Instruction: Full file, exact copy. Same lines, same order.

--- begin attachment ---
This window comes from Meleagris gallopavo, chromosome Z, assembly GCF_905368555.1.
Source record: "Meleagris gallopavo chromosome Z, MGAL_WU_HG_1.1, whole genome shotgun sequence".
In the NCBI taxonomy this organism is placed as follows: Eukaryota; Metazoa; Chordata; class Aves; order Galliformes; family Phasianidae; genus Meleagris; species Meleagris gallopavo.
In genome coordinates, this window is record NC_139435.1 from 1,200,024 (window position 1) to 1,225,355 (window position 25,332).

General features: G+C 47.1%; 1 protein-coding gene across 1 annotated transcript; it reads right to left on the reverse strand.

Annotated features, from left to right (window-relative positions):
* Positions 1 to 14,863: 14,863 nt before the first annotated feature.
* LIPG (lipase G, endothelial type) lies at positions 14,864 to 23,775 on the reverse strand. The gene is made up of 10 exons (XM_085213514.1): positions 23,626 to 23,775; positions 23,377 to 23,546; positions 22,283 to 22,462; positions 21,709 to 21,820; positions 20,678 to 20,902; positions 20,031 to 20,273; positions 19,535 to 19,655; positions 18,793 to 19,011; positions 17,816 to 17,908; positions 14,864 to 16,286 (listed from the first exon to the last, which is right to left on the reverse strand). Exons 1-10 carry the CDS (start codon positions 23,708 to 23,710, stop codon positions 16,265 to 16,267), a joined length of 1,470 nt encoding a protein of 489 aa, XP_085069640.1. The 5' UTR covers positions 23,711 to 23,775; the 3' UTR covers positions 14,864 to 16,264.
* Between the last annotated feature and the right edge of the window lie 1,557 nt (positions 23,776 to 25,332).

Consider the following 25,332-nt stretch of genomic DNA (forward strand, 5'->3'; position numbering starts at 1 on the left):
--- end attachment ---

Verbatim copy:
This window comes from Meleagris gallopavo, chromosome Z, assembly GCF_905368555.1.
Source record: "Meleagris gallopavo chromosome Z, MGAL_WU_HG_1.1, whole genome shotgun sequence".
In the NCBI taxonomy this organism is placed as follows: Eukaryota; Metazoa; Chordata; class Aves; order Galliformes; family Phasianidae; genus Meleagris; species Meleagris gallopavo.
In genome coordinates, this window is record NC_139435.1 from 1,200,024 (window position 1) to 1,225,355 (window position 25,332).

General features: G+C 47.1%; 1 protein-coding gene across 1 annotated transcript; it reads right to left on the reverse strand.

Annotated features, from left to right (window-relative positions):
* Positions 1 to 14,863: 14,863 nt before the first annotated feature.
* LIPG (lipase G, endothelial type) lies at positions 14,864 to 23,775 on the reverse strand. The gene is made up of 10 exons (XM_085213514.1): positions 23,626 to 23,775; positions 23,377 to 23,546; positions 22,283 to 22,462; positions 21,709 to 21,820; positions 20,678 to 20,902; positions 20,031 to 20,273; positions 19,535 to 19,655; positions 18,793 to 19,011; positions 17,816 to 17,908; positions 14,864 to 16,286 (listed from the first exon to the last, which is right to left on the reverse strand). Exons 1-10 carry the CDS (start codon positions 23,708 to 23,710, stop codon positions 16,265 to 16,267), a joined length of 1,470 nt encoding a protein of 489 aa, XP_085069640.1. The 5' UTR covers positions 23,711 to 23,775; the 3' UTR covers positions 14,864 to 16,264.
* Between the last annotated feature and the right edge of the window lie 1,557 nt (positions 23,776 to 25,332).

Consider the following 25,332-nt stretch of genomic DNA (forward strand, 5'->3'; position numbering starts at 1 on the left):